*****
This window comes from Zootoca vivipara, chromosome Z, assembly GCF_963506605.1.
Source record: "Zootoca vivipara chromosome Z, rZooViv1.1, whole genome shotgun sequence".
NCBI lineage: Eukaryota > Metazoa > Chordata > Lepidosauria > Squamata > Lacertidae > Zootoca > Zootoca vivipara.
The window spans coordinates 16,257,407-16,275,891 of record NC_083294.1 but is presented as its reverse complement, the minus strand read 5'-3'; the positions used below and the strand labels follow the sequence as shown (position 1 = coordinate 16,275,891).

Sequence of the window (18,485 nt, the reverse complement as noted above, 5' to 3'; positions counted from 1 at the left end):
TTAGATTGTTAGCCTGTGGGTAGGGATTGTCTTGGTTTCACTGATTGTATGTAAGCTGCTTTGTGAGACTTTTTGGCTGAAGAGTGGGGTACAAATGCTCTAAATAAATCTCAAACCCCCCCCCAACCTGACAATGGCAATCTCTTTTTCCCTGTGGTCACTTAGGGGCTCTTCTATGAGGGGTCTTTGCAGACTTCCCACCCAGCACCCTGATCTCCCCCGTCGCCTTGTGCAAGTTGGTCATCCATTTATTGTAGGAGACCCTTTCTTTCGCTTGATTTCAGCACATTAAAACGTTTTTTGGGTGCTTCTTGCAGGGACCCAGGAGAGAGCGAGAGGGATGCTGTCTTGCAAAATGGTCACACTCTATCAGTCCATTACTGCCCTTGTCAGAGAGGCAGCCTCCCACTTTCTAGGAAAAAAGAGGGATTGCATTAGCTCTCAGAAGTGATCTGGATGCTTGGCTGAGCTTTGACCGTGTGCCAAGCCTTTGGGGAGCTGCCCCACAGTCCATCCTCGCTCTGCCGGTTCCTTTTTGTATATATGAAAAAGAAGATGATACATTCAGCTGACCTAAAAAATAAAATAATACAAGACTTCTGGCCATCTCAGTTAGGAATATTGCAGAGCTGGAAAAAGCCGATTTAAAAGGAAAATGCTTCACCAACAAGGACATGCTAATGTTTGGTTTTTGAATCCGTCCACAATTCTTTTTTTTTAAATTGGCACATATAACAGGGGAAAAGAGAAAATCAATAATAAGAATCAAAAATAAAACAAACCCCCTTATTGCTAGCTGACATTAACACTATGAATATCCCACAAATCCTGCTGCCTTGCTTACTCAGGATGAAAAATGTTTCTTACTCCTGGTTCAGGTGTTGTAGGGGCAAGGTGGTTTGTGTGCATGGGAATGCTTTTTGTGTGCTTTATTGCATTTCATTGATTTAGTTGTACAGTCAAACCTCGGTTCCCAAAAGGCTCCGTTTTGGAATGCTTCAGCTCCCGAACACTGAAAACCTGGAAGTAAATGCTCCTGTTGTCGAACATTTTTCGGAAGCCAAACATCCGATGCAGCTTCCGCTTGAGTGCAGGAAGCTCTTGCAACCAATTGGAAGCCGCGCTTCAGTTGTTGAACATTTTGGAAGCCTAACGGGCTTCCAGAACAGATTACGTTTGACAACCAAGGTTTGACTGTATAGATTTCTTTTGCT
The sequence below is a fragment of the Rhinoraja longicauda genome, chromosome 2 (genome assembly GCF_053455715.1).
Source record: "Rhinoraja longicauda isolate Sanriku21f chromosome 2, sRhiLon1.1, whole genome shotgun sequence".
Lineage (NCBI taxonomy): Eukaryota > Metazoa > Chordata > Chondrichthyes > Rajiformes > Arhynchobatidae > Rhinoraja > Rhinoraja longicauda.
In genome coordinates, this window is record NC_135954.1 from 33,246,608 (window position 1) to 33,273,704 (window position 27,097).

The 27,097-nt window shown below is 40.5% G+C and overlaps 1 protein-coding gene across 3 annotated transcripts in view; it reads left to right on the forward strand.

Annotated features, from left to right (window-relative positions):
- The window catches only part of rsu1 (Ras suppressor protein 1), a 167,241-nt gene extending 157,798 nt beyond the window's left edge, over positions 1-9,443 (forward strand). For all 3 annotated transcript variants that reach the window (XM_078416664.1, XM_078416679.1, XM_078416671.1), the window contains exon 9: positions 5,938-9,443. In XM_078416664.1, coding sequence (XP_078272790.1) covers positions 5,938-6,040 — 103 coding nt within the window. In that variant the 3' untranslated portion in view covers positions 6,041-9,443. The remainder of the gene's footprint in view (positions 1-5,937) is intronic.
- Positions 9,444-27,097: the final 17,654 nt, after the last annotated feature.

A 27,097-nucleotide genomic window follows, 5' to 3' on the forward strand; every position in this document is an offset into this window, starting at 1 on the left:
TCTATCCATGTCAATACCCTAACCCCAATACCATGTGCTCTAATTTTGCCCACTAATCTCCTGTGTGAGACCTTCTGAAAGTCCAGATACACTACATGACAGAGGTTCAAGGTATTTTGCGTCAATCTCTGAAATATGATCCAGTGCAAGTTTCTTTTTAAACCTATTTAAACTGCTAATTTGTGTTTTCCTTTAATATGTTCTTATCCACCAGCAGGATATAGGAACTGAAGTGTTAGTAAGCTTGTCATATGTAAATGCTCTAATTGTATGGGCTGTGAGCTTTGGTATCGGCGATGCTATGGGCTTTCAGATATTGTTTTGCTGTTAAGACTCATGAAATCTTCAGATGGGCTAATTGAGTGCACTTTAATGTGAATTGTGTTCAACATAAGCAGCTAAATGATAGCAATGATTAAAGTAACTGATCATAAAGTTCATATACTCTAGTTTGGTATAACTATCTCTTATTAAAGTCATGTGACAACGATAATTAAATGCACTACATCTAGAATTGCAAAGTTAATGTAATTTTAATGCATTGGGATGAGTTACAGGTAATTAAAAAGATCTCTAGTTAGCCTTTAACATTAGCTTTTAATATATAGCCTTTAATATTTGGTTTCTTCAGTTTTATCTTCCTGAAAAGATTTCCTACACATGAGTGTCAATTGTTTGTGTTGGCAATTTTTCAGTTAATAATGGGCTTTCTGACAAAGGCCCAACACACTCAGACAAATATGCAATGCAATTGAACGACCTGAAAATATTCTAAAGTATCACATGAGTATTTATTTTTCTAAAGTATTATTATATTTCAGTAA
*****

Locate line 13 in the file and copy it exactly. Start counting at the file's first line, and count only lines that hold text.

- The window catches only part of rsu1 (Ras suppressor protein 1), a 167,241-nt gene extending 157,798 nt beyond the window's left edge, over positions 1-9,443 (forward strand). For all 3 annotated transcript variants that reach the window (XM_078416664.1, XM_078416679.1, XM_078416671.1), the window contains exon 9: positions 5,938-9,443. In XM_078416664.1, coding sequence (XP_078272790.1) covers positions 5,938-6,040 — 103 coding nt within the window. In that variant the 3' untranslated portion in view covers positions 6,041-9,443. The remainder of the gene's footprint in view (positions 1-5,937) is intronic.